At the James Beard Boot Camp for Policy Change in May, Chef Katie Button joined fourteen other chefs in Montana to learn together ways to reduce food waste and food insecurity. Chef Action Network assisted in leading the camp as a way for the chefs to brainstorm solutions.
A recent Mountain Xpress article delved into the issues, connecting the ideas Chef Button learned to her restaurant philosophy in Asheville.
From the Mountain Xpress: The boot camp offered Button ideas and inspiration for further developing her waste-reduction strategies and spreading the word in Western North Carolina about how those efforts can translate to the home kitchen. “It was really interesting, because the timing of this particular boot camp and the focus of it are perfectly in line with what we’ve been moving more and more toward,” she says.
At Nightbell and Curate, “we’re really focused on reducing waste,” she continues. “There’s the composting and recycling and things that we do, but it’s also looking at how we order, what products we get from our farmers, asking a farmer, ‘What do you have trouble selling?’ and figuring out what we can do with that. Say they don’t sell a ton of green garlic at the market. OK, I’ll buy it, we’ll pickle it and we’ll put it on our burgers. It’s just a different way of looking at things.”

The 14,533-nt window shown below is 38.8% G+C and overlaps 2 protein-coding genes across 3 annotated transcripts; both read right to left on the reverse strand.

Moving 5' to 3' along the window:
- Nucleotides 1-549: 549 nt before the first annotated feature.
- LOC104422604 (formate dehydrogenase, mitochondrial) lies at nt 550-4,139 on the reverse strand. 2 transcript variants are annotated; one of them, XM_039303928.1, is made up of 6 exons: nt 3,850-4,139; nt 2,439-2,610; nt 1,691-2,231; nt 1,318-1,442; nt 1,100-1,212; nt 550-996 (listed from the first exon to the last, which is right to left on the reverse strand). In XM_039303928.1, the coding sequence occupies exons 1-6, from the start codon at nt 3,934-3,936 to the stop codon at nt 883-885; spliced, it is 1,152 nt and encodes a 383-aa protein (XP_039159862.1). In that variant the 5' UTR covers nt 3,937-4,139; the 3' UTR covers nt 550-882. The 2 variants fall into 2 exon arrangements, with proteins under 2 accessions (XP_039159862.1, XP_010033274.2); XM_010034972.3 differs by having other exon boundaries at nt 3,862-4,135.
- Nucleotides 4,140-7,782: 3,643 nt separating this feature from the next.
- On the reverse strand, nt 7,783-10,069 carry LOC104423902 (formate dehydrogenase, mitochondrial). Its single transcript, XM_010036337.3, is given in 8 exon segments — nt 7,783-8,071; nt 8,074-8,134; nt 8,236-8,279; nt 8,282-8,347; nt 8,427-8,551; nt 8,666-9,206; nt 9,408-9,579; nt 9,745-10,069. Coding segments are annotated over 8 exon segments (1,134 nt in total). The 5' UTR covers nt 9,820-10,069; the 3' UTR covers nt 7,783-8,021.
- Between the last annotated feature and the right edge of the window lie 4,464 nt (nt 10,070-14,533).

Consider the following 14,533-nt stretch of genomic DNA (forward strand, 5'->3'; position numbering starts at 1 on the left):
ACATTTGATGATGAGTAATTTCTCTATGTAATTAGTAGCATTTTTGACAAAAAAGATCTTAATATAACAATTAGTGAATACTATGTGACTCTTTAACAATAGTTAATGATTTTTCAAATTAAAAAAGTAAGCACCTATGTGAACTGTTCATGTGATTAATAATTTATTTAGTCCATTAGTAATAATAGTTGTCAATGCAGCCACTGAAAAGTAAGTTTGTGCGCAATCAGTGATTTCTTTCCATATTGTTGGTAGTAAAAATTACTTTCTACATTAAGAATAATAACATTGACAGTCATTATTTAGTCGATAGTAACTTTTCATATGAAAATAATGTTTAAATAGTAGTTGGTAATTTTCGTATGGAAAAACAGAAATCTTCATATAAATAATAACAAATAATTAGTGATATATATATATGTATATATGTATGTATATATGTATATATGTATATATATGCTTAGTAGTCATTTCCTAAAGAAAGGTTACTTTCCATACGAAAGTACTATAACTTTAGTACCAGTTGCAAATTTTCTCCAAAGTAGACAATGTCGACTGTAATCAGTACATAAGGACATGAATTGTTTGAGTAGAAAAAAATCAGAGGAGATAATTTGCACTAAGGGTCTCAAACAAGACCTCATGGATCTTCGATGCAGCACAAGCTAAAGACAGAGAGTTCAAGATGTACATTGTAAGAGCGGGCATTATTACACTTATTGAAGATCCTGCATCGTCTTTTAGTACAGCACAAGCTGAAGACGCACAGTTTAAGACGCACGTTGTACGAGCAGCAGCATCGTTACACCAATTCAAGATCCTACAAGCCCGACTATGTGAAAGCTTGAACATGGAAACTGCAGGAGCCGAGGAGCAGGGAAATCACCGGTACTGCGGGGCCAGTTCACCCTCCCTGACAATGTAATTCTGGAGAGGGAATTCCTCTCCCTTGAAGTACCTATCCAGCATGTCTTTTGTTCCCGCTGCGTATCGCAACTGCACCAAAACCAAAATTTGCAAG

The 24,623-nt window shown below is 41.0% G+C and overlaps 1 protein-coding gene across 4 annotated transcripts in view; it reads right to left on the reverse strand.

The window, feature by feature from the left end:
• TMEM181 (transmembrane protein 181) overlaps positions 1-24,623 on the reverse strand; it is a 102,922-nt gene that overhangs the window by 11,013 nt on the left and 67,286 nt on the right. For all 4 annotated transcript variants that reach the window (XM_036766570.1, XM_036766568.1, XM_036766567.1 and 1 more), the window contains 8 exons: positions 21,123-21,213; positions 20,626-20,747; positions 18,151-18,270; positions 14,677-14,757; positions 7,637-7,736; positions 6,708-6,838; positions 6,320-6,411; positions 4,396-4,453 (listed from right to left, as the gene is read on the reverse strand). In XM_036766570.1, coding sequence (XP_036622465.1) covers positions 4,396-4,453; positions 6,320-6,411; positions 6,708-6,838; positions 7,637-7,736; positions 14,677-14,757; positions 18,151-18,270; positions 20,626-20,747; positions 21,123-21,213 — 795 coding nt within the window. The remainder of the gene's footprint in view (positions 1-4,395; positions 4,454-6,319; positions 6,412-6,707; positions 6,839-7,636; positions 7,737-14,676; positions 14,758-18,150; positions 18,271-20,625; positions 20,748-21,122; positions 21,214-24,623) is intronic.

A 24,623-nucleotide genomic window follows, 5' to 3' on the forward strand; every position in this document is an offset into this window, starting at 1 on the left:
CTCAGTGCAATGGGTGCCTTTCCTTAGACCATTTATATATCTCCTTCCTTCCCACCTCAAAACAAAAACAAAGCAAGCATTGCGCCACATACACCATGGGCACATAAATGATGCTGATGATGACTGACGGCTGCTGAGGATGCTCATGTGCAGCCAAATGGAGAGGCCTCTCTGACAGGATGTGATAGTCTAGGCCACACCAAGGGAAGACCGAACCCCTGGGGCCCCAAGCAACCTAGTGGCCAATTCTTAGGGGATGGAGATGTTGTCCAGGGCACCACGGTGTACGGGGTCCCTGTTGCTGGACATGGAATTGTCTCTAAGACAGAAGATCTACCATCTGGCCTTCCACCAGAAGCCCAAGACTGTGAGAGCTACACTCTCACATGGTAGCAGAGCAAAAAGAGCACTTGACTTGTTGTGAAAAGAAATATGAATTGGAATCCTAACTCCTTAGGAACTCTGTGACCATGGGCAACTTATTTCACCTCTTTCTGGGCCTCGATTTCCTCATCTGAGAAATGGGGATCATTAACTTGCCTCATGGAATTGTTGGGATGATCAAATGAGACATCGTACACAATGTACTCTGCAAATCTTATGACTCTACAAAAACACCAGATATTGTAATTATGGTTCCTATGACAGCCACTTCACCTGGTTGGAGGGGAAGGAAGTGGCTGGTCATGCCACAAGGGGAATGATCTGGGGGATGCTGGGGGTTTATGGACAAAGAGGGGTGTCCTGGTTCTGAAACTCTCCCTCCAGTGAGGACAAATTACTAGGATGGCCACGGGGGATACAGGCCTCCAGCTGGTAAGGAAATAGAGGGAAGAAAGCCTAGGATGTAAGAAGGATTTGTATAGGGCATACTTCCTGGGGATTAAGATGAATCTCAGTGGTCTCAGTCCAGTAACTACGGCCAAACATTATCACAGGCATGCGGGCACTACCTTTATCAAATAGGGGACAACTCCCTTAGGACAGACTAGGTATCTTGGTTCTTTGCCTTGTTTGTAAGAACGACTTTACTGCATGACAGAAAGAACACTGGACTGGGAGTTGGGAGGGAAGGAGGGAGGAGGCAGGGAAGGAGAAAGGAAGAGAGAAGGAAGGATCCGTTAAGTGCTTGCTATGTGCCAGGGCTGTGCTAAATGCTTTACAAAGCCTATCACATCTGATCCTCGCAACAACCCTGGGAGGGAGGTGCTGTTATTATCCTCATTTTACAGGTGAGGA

Although Button acknowledges the value of composting and recycling to create nutrients for crops and keep refuse out of the landfill, she says she and her staff are always studying their trash to find ways to use things that are being discarded. For example, they found a way to use the trimmings from the Sunburst Farms trout that are an ingredient in Nightbell’s popular deviled egg dish and Curate’s esqueixada de montaña.
The move to using Apple Brandy Beef was part of Chef Button’s dedication to reduce waste and create a more sustainable food community. Read more about this effort in a recent blog post.
In addition to controlling waste and food preparation within the restaurant, Chef Button endeavors to work more to help with food insecurity in Buncombe County.
Another fact that really hit home for Button is “that one in four children in Buncombe County don’t know where their next meal is coming from — they’re food-insecure — and that’s much higher than the national average. … I think we can, hopefully, in Asheville, improve that number, and that’s the goal of many of the not-for-profit organizations that are out there, but I think I can be part of the advocacy and support in that area.”
Although she already does a lot with MANNA FoodBank and the Downtown Welcome Table, she says, “I haven’t really been that persistent about it, and what I took away from the boot camp is that I can do more.”
Read the full article by Gina Smith here.